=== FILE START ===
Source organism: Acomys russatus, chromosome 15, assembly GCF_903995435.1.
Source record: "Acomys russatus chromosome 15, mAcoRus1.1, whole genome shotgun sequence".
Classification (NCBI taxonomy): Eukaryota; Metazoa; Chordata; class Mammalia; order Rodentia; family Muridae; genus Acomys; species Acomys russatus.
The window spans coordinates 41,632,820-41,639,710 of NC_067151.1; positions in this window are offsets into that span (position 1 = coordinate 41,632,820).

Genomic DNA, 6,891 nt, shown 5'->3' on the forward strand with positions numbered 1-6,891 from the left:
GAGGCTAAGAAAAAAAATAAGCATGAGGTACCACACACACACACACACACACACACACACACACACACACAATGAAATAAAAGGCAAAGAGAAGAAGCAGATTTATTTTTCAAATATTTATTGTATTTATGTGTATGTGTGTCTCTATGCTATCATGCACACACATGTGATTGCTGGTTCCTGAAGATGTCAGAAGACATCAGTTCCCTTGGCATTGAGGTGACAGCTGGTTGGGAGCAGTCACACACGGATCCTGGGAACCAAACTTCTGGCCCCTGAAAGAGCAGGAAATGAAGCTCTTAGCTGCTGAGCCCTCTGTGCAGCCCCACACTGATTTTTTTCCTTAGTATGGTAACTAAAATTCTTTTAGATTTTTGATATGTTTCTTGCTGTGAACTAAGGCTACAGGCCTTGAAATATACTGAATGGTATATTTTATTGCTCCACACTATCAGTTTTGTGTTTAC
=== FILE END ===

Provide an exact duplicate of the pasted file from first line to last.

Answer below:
Source organism: Acomys russatus, chromosome 15, assembly GCF_903995435.1.
Source record: "Acomys russatus chromosome 15, mAcoRus1.1, whole genome shotgun sequence".
Classification (NCBI taxonomy): Eukaryota; Metazoa; Chordata; class Mammalia; order Rodentia; family Muridae; genus Acomys; species Acomys russatus.
The window spans coordinates 41,632,820-41,639,710 of NC_067151.1; positions in this window are offsets into that span (position 1 = coordinate 41,632,820).

Genomic DNA, 6,891 nt, shown 5'->3' on the forward strand with positions numbered 1-6,891 from the left:
GAGGCTAAGAAAAAAAATAAGCATGAGGTACCACACACACACACACACACACACACACACACACACACACAATGAAATAAAAGGCAAAGAGAAGAAGCAGATTTATTTTTCAAATATTTATTGTATTTATGTGTATGTGTGTCTCTATGCTATCATGCACACACATGTGATTGCTGGTTCCTGAAGATGTCAGAAGACATCAGTTCCCTTGGCATTGAGGTGACAGCTGGTTGGGAGCAGTCACACACGGATCCTGGGAACCAAACTTCTGGCCCCTGAAAGAGCAGGAAATGAAGCTCTTAGCTGCTGAGCCCTCTGTGCAGCCCCACACTGATTTTTTTCCTTAGTATGGTAACTAAAATTCTTTTAGATTTTTGATATGTTTCTTGCTGTGAACTAAGGCTACAGGCCTTGAAATATACTGAATGGTATATTTTATTGCTCCACACTATCAGTTTTGTGTTTAC